Island skater scores game-winning goal
Jamestown’s Charlie Tregenza scored the winning goal in the injury fund season opener on Nov. 26 against Prout played at URI’s Boss Arena.
With five minutes left in the final period and the score tied 2-2, the 14-year-old freshman grabbed the puck on the rebound, whisked it into the net, and North Kingstown skated past the Crusaders, 3-2.
“I was extremely surprised I was able to score a goal in my first varsity game and as a freshman,” he said. The fact he also won the game was, well, just the icing.
Charlie said the Skippers started the game on fire.
“We scored two goals,” he said, right at the beginning, but Prout didn’t give up.
“The other team caught up,” he said. They went into the third period locked in a 2-2 tie.
Charlie was playing in front of the Skippers’ net when the “perfect opportunity” almost landed on his stick, he said. The Skippers had just attempted to score, but the Crusaders’ goalie deflected the shot. The puck skipped back out on the ice, and Charlie slapped it into the net.
“It’s a great start,” he said. “Everyone on the team feels pretty good and wants to work for that feeling of winning.”
“We don’t lose,” coach Robert Finelli said Monday as the squad drilled and practiced 90 minutes at Boss Arena.
Finelli, in his first year as the Skippers’ coed varsity head coach, faces a challenge, though, as he attempts to stop the exodus to junior hockey and reinvigorate the North Kingstown High hockey program.
The Skippers won the state championship two years ago, but last year, they finished with a disappointing 2-15 record.
“They got their butts handed to them last year,” he said. “I wasn’t here. I don’t know what happened, but the parents started looking elsewhere. I’m missing some of my top players.”
He’s also missing experience. Most of the upperclassmen did not return.
“This team got decimated this year,” he said. “I got one kid back.”
During November tryouts, he promised the players they would be ready to deal with Division- I powerhouses like La Salle and Bishop Hendricken. In fact, he said, before the season is over, the Skippers will have become one of the powerhouses themselves.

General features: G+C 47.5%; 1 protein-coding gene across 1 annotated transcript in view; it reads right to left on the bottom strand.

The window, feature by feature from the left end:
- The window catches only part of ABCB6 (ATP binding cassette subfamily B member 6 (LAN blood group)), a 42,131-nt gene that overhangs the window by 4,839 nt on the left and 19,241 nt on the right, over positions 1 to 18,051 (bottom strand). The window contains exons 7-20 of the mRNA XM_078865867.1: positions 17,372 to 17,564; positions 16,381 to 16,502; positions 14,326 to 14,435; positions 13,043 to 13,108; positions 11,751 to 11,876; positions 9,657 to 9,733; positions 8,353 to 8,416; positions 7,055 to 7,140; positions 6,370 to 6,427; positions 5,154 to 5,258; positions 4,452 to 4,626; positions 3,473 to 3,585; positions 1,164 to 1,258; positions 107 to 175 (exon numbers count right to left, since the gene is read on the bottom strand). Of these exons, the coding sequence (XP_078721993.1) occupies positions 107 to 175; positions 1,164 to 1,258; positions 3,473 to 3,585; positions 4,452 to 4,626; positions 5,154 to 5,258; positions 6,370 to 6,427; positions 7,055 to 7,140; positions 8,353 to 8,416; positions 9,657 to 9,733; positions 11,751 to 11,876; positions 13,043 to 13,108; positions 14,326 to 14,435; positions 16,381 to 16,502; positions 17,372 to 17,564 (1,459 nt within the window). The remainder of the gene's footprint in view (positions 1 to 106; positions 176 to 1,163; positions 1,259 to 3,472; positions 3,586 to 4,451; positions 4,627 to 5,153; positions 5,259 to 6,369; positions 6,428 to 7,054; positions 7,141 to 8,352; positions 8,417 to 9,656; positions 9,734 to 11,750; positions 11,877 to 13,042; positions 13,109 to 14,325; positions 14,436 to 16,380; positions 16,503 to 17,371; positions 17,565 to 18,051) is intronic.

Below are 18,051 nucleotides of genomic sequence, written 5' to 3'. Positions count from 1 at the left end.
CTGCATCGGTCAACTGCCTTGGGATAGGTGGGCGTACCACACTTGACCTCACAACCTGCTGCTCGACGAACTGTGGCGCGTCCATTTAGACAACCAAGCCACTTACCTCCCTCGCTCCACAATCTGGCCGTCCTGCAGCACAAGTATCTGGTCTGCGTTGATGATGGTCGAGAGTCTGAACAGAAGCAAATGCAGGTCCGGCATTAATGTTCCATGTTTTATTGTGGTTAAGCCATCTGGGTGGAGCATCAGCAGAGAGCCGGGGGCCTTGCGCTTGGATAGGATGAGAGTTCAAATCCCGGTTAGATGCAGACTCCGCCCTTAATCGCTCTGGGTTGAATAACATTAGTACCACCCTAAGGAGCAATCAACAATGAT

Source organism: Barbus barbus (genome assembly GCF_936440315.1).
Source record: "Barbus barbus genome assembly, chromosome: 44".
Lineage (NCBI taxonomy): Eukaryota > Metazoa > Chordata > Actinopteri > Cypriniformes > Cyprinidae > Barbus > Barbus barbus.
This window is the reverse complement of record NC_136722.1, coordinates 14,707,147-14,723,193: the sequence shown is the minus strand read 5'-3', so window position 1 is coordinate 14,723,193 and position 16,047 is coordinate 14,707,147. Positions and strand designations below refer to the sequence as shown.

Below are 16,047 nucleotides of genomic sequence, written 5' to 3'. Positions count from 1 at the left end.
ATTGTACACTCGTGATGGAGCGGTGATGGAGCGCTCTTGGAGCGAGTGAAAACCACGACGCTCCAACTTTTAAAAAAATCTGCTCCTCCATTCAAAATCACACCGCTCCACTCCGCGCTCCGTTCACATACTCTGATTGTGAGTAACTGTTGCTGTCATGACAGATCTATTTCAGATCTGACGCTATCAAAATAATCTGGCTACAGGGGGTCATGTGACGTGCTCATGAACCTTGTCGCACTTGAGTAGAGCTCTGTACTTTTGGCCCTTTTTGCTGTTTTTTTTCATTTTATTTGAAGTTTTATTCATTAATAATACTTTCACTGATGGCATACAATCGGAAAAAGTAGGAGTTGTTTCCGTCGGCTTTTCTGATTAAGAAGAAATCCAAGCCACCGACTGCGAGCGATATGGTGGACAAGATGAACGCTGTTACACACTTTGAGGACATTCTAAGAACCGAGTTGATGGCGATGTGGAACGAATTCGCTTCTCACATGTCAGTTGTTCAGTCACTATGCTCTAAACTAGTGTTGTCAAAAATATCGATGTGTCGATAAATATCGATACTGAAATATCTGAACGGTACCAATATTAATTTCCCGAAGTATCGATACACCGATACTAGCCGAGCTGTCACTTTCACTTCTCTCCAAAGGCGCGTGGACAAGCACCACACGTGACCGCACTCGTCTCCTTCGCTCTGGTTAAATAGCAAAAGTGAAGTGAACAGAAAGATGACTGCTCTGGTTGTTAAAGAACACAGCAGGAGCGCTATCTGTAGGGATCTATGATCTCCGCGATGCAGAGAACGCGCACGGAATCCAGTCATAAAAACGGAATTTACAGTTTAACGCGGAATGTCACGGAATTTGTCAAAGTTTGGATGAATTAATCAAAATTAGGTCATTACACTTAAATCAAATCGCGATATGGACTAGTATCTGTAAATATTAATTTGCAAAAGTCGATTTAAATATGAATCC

Finelli stresses conditioning and physical fitness, assistant coach William Bennett said. And the first tryouts illustrated that.
“You’re going to work,” Finelli told them. They were going to sweat so much, he said, their jerseys would feel as though they weighed 10 pounds.
“La Salle doesn’t go into a gunfi ght with a knife,” Finelli told the team. “I don’t go into a gunfight with a knife. I go in with a bazooka.”
For the first day of tryouts in the North Kingstown High gym, Finelli drilled the athletes on sprinting and strength exercises.
“All the way down,” he ordered. ”Lunge. Twist.” To beat the other Division-I teams, the Skippers would have to work harder.
“If they’re going to work two hours a day, we’re going to work three,” he said.
After the fitness exercises, he split the students into groups of three. Bennett timed them as the players sprinted back and forth for 300 yards, on a course marked off by orange cones. The students tried to go the distance in 60 seconds before resting two-and-a-half minutes.
A few had to sit down and rest.
“To play the way I want to play,” he told them, “physically we’ve got a lot of work to do.”
He reminded them to eat and drink properly. Afterwards, Finelli said some of the students were not ready to play but if they worked hard and showed potential, he would keep them on the roster and let them come to practices.
“No one’s guaranteed anything,” he said. Everybody who came to the tryouts was not going to make the team.
“If you don’t know where you stand, ask,” he told the students. He would not lie to them.
Finelli and Bennett said some eligible players have opted to play in the junior hockey league, instead of going out for the high school team.
The junior hockey league has managed to cultivate an image, Finelli said, although he does not believe the product is superior to high school hockey.
Finelli has managed to bring players back to other teams he’s coached. He would like more Jamestown athletes to go out for the team, he said. He may reel in at least one more Jamestown resident.
Charlie’s brother Jack, 16, may join the Skippers, depending on his schedule, Charlie said. His brother just started a job and isn’t yet sure if he can juggle hockey, school and work.
Charlie started skating at age 4 when his family lived in Darien, Conn. He has played Newport youth hockey in the state league for seven years. He is the son of John and Robin Tregenza.
Ice hockey is his top priority, Charlie said.